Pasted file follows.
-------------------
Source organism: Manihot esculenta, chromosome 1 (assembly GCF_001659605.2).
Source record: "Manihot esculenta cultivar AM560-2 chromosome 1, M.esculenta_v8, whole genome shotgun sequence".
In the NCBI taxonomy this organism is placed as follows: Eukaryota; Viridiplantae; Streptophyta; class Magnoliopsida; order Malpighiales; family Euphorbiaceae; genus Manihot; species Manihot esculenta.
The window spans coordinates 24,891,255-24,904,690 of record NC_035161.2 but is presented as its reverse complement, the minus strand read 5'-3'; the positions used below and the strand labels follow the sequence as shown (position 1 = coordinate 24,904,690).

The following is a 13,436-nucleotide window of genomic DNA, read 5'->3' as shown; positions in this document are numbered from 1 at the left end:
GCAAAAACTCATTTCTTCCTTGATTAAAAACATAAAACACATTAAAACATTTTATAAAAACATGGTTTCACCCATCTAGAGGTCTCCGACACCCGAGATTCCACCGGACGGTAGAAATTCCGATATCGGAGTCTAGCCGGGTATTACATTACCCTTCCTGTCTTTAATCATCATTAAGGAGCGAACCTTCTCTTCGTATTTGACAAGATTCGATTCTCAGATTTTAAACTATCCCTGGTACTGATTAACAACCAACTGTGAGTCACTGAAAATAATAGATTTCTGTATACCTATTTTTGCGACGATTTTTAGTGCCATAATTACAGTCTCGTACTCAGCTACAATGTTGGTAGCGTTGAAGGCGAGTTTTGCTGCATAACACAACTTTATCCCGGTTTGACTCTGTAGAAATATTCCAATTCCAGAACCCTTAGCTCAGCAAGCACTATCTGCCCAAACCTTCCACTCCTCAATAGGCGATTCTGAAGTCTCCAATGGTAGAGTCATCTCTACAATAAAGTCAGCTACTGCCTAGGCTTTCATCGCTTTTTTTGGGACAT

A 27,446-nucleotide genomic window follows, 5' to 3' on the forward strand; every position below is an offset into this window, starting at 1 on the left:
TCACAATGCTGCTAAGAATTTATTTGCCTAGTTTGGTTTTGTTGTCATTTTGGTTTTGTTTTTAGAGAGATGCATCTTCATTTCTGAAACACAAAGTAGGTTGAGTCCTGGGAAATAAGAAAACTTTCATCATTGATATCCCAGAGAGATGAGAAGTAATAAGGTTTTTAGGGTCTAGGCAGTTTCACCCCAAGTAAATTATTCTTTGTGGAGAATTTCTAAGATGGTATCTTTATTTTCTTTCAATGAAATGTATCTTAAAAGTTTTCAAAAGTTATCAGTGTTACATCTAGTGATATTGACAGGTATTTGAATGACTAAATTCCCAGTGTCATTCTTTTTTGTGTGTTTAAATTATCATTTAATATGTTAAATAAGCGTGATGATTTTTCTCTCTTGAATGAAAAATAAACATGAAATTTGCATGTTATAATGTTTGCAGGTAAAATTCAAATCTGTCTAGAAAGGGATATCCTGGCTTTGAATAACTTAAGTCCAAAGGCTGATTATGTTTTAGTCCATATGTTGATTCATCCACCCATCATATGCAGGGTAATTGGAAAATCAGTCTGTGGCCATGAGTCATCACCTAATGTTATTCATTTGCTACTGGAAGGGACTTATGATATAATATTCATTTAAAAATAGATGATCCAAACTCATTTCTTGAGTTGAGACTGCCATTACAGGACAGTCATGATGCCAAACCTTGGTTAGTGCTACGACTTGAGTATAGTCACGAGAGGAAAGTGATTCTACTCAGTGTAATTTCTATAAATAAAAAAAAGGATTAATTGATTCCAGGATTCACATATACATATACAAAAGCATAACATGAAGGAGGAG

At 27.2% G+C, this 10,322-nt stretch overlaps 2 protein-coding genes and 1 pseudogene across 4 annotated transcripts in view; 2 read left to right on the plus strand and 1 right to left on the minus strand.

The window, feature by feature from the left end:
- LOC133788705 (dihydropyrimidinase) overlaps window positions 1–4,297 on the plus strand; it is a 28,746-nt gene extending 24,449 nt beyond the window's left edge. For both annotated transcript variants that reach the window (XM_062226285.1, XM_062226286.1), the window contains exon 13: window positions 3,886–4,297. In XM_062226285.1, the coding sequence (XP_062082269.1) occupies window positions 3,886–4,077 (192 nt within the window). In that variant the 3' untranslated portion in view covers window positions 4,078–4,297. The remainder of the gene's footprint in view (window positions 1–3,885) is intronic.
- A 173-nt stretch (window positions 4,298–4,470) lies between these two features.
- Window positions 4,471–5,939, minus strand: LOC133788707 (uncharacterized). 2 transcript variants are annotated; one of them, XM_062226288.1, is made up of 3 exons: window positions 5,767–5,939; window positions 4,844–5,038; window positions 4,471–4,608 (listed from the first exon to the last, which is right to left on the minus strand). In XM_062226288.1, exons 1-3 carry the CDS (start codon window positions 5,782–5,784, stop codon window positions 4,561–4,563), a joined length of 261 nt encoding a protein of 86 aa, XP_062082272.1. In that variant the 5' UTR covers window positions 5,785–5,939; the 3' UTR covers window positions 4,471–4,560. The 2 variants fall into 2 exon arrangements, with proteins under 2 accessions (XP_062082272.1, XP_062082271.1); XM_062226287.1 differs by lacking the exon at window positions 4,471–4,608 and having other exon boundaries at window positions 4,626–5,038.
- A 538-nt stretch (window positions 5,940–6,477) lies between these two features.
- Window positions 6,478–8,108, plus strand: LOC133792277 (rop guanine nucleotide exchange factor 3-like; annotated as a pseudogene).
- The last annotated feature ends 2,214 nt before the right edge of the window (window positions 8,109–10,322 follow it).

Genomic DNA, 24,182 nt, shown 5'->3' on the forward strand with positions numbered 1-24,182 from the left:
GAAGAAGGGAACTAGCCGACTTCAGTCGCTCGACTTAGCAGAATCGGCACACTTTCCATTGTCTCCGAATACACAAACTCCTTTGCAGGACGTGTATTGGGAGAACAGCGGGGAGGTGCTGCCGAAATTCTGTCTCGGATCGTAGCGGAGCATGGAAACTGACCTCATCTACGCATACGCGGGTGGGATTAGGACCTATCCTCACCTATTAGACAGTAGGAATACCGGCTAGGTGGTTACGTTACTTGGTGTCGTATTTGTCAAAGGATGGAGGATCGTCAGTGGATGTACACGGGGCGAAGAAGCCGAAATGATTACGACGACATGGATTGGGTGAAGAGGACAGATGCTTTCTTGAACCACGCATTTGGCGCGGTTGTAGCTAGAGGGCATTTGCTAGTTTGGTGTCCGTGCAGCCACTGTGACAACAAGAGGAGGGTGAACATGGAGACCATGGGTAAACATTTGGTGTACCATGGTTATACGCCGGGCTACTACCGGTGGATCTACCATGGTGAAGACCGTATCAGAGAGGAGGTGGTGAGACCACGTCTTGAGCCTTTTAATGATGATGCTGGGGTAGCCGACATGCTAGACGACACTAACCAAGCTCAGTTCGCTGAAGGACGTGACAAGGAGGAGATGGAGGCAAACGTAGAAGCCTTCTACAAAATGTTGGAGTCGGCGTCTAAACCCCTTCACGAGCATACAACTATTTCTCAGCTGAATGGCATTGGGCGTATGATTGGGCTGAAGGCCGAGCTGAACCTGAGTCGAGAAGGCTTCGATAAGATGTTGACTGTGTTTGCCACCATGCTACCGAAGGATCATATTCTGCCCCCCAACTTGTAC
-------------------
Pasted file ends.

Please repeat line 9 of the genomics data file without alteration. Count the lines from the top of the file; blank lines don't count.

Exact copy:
At 27.2% G+C, this 10,322-nt stretch overlaps 2 protein-coding genes and 1 pseudogene across 4 annotated transcripts in view; 2 read left to right on the plus strand and 1 right to left on the minus strand.